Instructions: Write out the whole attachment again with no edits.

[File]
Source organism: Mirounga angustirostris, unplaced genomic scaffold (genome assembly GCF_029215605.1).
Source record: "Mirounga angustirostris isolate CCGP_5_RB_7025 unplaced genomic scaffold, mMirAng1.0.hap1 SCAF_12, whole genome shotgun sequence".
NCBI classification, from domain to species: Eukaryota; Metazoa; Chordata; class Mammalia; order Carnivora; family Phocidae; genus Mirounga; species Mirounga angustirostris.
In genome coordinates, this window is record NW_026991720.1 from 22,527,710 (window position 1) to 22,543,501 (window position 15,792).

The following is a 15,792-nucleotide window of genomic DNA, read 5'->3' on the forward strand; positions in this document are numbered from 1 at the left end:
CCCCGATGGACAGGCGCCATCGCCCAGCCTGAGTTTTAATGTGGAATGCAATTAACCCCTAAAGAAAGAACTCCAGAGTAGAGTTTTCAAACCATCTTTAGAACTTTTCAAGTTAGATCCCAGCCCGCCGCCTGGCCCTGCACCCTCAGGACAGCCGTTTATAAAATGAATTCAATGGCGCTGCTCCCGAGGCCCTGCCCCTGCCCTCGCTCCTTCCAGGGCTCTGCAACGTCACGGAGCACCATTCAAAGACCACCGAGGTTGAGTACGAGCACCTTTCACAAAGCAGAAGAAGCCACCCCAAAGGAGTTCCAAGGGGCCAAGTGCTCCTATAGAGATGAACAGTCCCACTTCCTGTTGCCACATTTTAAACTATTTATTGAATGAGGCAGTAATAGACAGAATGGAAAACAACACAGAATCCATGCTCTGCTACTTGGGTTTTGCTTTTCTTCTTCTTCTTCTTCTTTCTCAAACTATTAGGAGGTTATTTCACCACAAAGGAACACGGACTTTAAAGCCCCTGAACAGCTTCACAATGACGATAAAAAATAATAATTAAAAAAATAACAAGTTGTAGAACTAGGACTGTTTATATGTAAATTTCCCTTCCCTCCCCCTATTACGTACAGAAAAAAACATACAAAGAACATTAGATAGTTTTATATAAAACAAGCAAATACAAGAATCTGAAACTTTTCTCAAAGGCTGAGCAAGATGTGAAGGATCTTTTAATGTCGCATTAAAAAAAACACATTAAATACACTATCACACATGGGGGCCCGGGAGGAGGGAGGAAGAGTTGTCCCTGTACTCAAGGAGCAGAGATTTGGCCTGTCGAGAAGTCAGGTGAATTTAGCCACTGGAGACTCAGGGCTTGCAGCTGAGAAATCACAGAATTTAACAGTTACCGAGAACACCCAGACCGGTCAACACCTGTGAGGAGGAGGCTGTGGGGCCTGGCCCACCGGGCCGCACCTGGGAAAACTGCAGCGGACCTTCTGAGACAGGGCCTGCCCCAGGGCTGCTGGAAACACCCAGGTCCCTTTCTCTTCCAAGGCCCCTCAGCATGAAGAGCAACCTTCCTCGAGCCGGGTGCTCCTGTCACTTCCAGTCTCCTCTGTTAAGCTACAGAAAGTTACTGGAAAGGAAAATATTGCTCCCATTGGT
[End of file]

Source organism: Mirounga angustirostris, unplaced genomic scaffold (genome assembly GCF_029215605.1).
Source record: "Mirounga angustirostris isolate CCGP_5_RB_7025 unplaced genomic scaffold, mMirAng1.0.hap1 SCAF_12, whole genome shotgun sequence".
NCBI classification, from domain to species: Eukaryota; Metazoa; Chordata; class Mammalia; order Carnivora; family Phocidae; genus Mirounga; species Mirounga angustirostris.
In genome coordinates, this window is record NW_026991720.1 from 22,527,710 (window position 1) to 22,543,501 (window position 15,792).

The following is a 15,792-nucleotide window of genomic DNA, read 5'->3' on the forward strand; positions in this document are numbered from 1 at the left end:
CCCCGATGGACAGGCGCCATCGCCCAGCCTGAGTTTTAATGTGGAATGCAATTAACCCCTAAAGAAAGAACTCCAGAGTAGAGTTTTCAAACCATCTTTAGAACTTTTCAAGTTAGATCCCAGCCCGCCGCCTGGCCCTGCACCCTCAGGACAGCCGTTTATAAAATGAATTCAATGGCGCTGCTCCCGAGGCCCTGCCCCTGCCCTCGCTCCTTCCAGGGCTCTGCAACGTCACGGAGCACCATTCAAAGACCACCGAGGTTGAGTACGAGCACCTTTCACAAAGCAGAAGAAGCCACCCCAAAGGAGTTCCAAGGGGCCAAGTGCTCCTATAGAGATGAACAGTCCCACTTCCTGTTGCCACATTTTAAACTATTTATTGAATGAGGCAGTAATAGACAGAATGGAAAACAACACAGAATCCATGCTCTGCTACTTGGGTTTTGCTTTTCTTCTTCTTCTTCTTCTTTCTCAAACTATTAGGAGGTTATTTCACCACAAAGGAACACGGACTTTAAAGCCCCTGAACAGCTTCACAATGACGATAAAAAATAATAATTAAAAAAATAACAAGTTGTAGAACTAGGACTGTTTATATGTAAATTTCCCTTCCCTCCCCCTATTACGTACAGAAAAAAACATACAAAGAACATTAGATAGTTTTATATAAAACAAGCAAATACAAGAATCTGAAACTTTTCTCAAAGGCTGAGCAAGATGTGAAGGATCTTTTAATGTCGCATTAAAAAAAACACATTAAATACACTATCACACATGGGGGCCCGGGAGGAGGGAGGAAGAGTTGTCCCTGTACTCAAGGAGCAGAGATTTGGCCTGTCGAGAAGTCAGGTGAATTTAGCCACTGGAGACTCAGGGCTTGCAGCTGAGAAATCACAGAATTTAACAGTTACCGAGAACACCCAGACCGGTCAACACCTGTGAGGAGGAGGCTGTGGGGCCTGGCCCACCGGGCCGCACCTGGGAAAACTGCAGCGGACCTTCTGAGACAGGGCCTGCCCCAGGGCTGCTGGAAACACCCAGGTCCCTTTCTCTTCCAAGGCCCCTCAGCATGAAGAGCAACCTTCCTCGAGCCGGGTGCTCCTGTCACTTCCAGTCTCCTCTGTTAAGCTACAGAAAGTTACTGGAAAGGAAAATATTGCTCCCATTGGT